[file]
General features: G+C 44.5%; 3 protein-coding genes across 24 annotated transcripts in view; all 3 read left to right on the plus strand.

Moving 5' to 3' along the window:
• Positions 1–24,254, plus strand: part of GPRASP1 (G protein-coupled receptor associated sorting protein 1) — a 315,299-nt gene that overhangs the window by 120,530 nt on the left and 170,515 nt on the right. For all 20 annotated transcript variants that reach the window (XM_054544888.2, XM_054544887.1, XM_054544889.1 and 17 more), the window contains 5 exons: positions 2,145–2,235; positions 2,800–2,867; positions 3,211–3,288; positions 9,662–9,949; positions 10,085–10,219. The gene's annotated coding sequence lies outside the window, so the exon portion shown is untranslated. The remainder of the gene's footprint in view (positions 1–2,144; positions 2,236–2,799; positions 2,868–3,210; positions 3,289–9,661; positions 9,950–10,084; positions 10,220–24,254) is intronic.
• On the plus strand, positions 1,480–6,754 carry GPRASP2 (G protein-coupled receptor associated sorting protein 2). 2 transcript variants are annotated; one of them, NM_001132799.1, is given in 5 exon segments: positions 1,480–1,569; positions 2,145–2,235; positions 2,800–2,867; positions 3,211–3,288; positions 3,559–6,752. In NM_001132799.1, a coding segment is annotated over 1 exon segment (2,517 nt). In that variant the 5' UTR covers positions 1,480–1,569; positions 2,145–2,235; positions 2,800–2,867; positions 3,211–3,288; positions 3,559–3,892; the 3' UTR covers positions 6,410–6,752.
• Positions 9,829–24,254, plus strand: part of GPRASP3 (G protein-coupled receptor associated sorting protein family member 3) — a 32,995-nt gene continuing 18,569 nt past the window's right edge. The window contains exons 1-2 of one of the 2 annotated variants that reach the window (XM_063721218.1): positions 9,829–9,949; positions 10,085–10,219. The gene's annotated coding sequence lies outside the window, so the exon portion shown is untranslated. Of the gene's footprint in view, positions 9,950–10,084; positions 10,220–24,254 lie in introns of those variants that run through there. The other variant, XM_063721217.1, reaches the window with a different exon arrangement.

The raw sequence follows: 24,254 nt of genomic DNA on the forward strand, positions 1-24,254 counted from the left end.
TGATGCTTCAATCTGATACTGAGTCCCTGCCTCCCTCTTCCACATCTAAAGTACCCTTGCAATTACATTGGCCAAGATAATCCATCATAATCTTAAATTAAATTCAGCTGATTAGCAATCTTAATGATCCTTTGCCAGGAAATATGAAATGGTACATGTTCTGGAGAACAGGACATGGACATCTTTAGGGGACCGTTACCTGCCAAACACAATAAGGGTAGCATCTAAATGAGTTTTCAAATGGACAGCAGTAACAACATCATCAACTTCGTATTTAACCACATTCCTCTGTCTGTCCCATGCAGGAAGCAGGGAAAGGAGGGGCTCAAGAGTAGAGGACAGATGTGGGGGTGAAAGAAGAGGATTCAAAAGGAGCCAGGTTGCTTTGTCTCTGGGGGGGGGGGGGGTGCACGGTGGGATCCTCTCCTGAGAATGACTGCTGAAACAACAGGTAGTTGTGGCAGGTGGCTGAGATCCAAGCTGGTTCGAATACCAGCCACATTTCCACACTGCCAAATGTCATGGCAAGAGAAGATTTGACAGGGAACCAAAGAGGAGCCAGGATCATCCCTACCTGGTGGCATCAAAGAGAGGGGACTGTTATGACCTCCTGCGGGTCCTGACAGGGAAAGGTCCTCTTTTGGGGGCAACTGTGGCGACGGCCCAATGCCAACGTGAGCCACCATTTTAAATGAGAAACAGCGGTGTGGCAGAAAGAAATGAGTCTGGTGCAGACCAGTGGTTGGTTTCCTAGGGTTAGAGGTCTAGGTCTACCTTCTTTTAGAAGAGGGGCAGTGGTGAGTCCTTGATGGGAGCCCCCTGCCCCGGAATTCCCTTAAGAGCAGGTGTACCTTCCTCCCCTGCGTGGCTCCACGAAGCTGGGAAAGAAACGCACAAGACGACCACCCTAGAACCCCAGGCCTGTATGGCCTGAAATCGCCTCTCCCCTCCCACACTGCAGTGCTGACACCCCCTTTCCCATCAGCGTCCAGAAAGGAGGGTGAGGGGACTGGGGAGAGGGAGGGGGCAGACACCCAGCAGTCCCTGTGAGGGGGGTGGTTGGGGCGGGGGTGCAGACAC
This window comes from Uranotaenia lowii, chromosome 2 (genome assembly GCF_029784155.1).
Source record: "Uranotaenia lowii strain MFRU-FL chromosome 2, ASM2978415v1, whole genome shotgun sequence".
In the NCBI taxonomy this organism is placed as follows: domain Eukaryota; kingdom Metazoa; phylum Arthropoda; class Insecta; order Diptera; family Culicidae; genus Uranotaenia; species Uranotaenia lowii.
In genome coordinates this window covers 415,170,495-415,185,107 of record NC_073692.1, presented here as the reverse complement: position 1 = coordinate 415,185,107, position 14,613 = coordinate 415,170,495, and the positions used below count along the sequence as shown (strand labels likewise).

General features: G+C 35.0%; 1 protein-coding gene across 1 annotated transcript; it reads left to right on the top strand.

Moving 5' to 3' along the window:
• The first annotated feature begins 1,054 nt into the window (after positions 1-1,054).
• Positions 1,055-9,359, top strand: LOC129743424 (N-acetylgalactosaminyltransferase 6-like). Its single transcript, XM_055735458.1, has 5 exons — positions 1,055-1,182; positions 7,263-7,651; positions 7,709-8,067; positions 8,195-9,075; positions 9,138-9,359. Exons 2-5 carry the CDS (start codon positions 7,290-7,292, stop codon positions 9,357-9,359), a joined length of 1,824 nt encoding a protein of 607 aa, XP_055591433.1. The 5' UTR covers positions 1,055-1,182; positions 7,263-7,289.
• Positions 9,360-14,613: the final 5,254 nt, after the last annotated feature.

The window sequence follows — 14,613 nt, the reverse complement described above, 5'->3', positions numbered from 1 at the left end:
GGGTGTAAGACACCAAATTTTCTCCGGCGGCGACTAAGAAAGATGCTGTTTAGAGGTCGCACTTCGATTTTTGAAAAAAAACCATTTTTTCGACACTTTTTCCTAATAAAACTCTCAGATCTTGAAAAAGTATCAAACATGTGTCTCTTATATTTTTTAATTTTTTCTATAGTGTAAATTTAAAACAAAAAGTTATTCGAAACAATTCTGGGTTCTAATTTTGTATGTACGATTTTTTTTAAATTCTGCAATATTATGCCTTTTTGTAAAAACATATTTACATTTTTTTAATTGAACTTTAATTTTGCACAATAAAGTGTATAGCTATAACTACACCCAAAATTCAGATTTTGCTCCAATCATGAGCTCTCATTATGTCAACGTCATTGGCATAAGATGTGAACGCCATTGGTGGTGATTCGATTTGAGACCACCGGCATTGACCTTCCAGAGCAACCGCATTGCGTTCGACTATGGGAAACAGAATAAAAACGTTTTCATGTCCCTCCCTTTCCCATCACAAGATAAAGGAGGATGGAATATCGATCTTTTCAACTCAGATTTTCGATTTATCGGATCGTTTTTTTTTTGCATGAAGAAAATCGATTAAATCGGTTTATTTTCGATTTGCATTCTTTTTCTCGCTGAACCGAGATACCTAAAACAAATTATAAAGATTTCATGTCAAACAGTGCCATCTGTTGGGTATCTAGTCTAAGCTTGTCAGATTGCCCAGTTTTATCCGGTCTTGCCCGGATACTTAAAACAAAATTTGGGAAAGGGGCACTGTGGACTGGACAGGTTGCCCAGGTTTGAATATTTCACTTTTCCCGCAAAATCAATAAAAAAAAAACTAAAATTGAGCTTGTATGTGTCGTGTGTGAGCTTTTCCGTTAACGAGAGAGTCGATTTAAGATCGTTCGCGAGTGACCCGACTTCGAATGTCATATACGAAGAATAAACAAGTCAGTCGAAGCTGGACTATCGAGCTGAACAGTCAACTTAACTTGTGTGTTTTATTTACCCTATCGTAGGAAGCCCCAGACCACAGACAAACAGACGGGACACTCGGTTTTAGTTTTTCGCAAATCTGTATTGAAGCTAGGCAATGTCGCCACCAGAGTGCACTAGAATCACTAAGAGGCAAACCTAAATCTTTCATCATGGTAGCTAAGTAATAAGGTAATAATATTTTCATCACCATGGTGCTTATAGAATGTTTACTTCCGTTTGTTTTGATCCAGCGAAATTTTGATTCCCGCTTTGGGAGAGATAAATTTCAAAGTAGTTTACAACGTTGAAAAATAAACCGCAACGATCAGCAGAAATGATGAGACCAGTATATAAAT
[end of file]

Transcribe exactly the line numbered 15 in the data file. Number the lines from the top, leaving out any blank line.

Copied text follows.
• Positions 1,055-9,359, top strand: LOC129743424 (N-acetylgalactosaminyltransferase 6-like). Its single transcript, XM_055735458.1, has 5 exons — positions 1,055-1,182; positions 7,263-7,651; positions 7,709-8,067; positions 8,195-9,075; positions 9,138-9,359. Exons 2-5 carry the CDS (start codon positions 7,290-7,292, stop codon positions 9,357-9,359), a joined length of 1,824 nt encoding a protein of 607 aa, XP_055591433.1. The 5' UTR covers positions 1,055-1,182; positions 7,263-7,289.